HARARE, Zimbabwe—Zimbabwe’s wildlife agency said Monday it would move hundreds of elephants and other animals in a dramatic bid to save them from a lethal drought.
At least 120 elephants have already died over the past 2 months as the country grapples with one of the worst droughts in its history.
"We are moving 600 elephants, 2 prides of lion comprising between five and 10 members, a pack of wild dogs, 50 buffalo, 40 giraffes and 2,000 impalas," parks and wildlife authority spokesman Tinashe Farawo told AFP.
The animals will be moved from Save Conservancy, a major park in southeastern Zimbabwe, to 3 other game reserves.
"This will be the biggest translocation in our history," said Farawo.
Permits for the operation have already been secured, Farawo said.
The transfer will start "during the rain season, when pastures and foliage start flourishing," he added. The rain season usually kicks off from around the middle of November.
"We want to avoid a situation where we trans-locate animals, only for them to starve to death because there is no food in their new habitat," he explained.
The relocation was announced after the death of dozens of elephants in Hwange, Zimbabwe's biggest game reserve, located in the northwest of the country.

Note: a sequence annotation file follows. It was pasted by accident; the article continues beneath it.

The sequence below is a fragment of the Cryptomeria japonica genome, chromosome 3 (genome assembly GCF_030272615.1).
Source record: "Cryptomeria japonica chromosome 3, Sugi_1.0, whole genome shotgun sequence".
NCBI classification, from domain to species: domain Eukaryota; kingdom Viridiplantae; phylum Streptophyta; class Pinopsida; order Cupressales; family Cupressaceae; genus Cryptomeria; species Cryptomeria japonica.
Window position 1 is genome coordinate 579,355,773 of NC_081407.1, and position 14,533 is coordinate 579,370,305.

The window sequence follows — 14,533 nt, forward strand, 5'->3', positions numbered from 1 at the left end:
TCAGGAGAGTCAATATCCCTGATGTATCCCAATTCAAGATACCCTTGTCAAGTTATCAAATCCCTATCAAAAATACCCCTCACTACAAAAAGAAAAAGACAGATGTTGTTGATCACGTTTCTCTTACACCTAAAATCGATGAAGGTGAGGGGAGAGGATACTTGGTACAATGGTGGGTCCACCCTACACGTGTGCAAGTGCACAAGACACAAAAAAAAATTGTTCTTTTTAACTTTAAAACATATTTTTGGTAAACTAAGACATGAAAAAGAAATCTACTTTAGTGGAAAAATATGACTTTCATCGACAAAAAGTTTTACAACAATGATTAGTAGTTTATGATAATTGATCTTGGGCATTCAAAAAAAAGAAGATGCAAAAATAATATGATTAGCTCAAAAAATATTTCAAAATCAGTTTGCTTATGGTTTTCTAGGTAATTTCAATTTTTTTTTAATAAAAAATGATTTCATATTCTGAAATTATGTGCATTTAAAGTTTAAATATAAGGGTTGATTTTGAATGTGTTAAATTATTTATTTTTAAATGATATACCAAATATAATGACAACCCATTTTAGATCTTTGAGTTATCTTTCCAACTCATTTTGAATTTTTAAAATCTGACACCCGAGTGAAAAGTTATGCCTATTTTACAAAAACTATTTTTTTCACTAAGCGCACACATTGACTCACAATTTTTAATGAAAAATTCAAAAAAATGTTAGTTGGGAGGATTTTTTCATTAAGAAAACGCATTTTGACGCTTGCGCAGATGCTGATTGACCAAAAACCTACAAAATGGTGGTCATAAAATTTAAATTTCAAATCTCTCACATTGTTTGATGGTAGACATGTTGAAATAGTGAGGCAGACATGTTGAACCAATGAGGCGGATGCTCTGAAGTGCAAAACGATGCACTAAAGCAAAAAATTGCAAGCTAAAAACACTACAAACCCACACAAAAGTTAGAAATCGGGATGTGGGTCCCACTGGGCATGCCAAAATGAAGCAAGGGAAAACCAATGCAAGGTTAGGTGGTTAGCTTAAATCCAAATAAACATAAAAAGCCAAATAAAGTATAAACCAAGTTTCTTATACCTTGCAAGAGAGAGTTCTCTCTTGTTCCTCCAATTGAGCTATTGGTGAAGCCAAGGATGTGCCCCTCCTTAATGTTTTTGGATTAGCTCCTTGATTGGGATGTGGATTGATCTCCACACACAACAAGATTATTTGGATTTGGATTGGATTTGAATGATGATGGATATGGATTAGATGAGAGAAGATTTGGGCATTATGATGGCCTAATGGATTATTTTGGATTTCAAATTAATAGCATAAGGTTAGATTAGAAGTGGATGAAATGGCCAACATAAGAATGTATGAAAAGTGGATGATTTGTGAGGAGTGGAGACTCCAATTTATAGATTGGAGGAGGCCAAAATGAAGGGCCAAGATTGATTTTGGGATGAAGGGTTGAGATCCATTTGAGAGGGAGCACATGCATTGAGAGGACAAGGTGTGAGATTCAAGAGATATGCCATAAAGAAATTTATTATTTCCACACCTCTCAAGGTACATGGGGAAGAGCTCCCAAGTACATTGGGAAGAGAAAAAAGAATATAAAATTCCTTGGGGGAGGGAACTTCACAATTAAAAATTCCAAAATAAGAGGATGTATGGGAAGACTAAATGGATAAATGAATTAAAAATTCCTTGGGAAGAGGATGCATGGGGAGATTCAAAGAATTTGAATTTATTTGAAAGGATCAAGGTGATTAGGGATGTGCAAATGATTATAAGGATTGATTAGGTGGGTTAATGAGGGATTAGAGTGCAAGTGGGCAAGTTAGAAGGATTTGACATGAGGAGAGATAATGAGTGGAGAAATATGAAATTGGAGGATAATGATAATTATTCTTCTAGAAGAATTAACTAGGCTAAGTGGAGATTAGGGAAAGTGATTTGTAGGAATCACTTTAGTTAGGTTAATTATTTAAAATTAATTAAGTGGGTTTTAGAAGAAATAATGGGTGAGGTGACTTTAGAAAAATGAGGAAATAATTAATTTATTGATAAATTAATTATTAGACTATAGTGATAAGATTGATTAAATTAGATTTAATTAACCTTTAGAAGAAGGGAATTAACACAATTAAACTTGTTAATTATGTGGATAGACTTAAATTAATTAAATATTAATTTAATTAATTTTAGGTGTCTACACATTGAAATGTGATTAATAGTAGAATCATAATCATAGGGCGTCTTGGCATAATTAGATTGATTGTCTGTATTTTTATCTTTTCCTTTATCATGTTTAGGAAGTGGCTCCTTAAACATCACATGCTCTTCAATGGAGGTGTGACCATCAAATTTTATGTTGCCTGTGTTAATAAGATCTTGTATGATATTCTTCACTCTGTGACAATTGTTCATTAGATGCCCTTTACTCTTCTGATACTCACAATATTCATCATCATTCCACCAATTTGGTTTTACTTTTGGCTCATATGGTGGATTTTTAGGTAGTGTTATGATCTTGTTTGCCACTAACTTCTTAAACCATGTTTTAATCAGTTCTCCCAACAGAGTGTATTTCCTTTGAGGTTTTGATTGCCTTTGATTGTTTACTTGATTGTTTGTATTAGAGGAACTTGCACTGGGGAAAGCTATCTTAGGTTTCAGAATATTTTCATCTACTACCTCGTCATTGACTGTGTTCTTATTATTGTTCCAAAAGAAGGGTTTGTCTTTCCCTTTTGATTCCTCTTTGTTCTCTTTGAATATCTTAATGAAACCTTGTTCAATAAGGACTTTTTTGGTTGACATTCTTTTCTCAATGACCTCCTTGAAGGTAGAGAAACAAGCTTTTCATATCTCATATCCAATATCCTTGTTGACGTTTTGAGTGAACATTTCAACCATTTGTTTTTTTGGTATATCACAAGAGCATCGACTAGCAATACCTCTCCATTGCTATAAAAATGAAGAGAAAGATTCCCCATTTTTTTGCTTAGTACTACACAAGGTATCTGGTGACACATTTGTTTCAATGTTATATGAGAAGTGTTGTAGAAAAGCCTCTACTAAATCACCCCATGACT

Hungry elephants have been breaking out of wildlife areas and raiding human settlements in search for food, posing a threat to communities.
Farawo said 200 people have died in "human-and-animal conflict" over the past 5 years.
Several southern African countries are in the grip of one of the worst droughts in decades, caused by months of above-average temperatures and erratic rainfall.
This year's drought has wilted grasslands and dried up water holes, making it increasingly difficult for animals to survive.
Botswana last month announced that more than 100 elephants had died in 2 months in its famed Chobe National Park.
The drought has left more than 5 million rural Zimbabweans—nearly a third of the population—at risk of food shortages before the next harvest in 2020, the UN has warned.
Food shortages for people have been amplified by the combined effects of drought and the country's enduring economic crisis.